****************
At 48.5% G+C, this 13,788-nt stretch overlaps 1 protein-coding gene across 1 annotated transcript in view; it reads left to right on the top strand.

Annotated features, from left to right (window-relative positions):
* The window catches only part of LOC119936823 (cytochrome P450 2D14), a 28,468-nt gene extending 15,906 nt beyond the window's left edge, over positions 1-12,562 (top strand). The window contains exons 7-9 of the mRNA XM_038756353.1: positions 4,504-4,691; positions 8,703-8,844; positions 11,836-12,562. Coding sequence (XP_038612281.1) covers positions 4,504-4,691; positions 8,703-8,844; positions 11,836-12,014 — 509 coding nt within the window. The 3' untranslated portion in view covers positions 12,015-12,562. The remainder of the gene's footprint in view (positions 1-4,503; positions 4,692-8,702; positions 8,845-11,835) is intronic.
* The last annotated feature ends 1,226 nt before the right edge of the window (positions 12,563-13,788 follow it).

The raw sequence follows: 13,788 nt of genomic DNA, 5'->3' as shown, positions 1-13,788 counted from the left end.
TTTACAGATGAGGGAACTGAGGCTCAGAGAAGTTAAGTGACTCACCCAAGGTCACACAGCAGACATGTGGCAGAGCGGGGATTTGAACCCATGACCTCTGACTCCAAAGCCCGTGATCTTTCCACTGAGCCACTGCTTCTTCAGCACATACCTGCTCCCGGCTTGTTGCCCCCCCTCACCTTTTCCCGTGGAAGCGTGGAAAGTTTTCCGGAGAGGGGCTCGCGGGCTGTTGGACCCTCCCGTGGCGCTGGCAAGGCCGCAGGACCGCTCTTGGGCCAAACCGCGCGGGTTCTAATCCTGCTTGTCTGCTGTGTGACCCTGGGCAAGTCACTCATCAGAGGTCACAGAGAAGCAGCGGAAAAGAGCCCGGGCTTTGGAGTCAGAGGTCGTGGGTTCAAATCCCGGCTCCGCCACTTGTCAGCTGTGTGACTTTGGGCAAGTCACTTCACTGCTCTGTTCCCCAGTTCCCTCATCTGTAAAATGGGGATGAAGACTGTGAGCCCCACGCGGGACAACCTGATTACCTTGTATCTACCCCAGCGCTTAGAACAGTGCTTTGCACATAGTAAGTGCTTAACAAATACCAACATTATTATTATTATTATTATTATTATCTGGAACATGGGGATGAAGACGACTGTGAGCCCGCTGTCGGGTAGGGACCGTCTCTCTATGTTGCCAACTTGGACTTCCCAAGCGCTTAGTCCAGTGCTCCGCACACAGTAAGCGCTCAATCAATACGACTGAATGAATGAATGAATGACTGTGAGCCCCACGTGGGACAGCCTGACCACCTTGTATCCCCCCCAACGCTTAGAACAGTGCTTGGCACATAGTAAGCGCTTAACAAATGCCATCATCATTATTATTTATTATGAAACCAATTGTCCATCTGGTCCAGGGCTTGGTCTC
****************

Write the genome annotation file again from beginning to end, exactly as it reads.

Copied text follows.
At 48.5% G+C, this 13,788-nt stretch overlaps 1 protein-coding gene across 1 annotated transcript in view; it reads left to right on the top strand.

Annotated features, from left to right (window-relative positions):
* The window catches only part of LOC119936823 (cytochrome P450 2D14), a 28,468-nt gene extending 15,906 nt beyond the window's left edge, over positions 1-12,562 (top strand). The window contains exons 7-9 of the mRNA XM_038756353.1: positions 4,504-4,691; positions 8,703-8,844; positions 11,836-12,562. Coding sequence (XP_038612281.1) covers positions 4,504-4,691; positions 8,703-8,844; positions 11,836-12,014 — 509 coding nt within the window. The 3' untranslated portion in view covers positions 12,015-12,562. The remainder of the gene's footprint in view (positions 1-4,503; positions 4,692-8,702; positions 8,845-11,835) is intronic.
* The last annotated feature ends 1,226 nt before the right edge of the window (positions 12,563-13,788 follow it).

The raw sequence follows: 13,788 nt of genomic DNA, 5'->3' as shown, positions 1-13,788 counted from the left end.
TTTACAGATGAGGGAACTGAGGCTCAGAGAAGTTAAGTGACTCACCCAAGGTCACACAGCAGACATGTGGCAGAGCGGGGATTTGAACCCATGACCTCTGACTCCAAAGCCCGTGATCTTTCCACTGAGCCACTGCTTCTTCAGCACATACCTGCTCCCGGCTTGTTGCCCCCCCTCACCTTTTCCCGTGGAAGCGTGGAAAGTTTTCCGGAGAGGGGCTCGCGGGCTGTTGGACCCTCCCGTGGCGCTGGCAAGGCCGCAGGACCGCTCTTGGGCCAAACCGCGCGGGTTCTAATCCTGCTTGTCTGCTGTGTGACCCTGGGCAAGTCACTCATCAGAGGTCACAGAGAAGCAGCGGAAAAGAGCCCGGGCTTTGGAGTCAGAGGTCGTGGGTTCAAATCCCGGCTCCGCCACTTGTCAGCTGTGTGACTTTGGGCAAGTCACTTCACTGCTCTGTTCCCCAGTTCCCTCATCTGTAAAATGGGGATGAAGACTGTGAGCCCCACGCGGGACAACCTGATTACCTTGTATCTACCCCAGCGCTTAGAACAGTGCTTTGCACATAGTAAGTGCTTAACAAATACCAACATTATTATTATTATTATTATTATTATCTGGAACATGGGGATGAAGACGACTGTGAGCCCGCTGTCGGGTAGGGACCGTCTCTCTATGTTGCCAACTTGGACTTCCCAAGCGCTTAGTCCAGTGCTCCGCACACAGTAAGCGCTCAATCAATACGACTGAATGAATGAATGAATGACTGTGAGCCCCACGTGGGACAGCCTGACCACCTTGTATCCCCCCCAACGCTTAGAACAGTGCTTGGCACATAGTAAGCGCTTAACAAATGCCATCATCATTATTATTTATTATGAAACCAATTGTCCATCTGGTCCAGGGCTTGGTCTC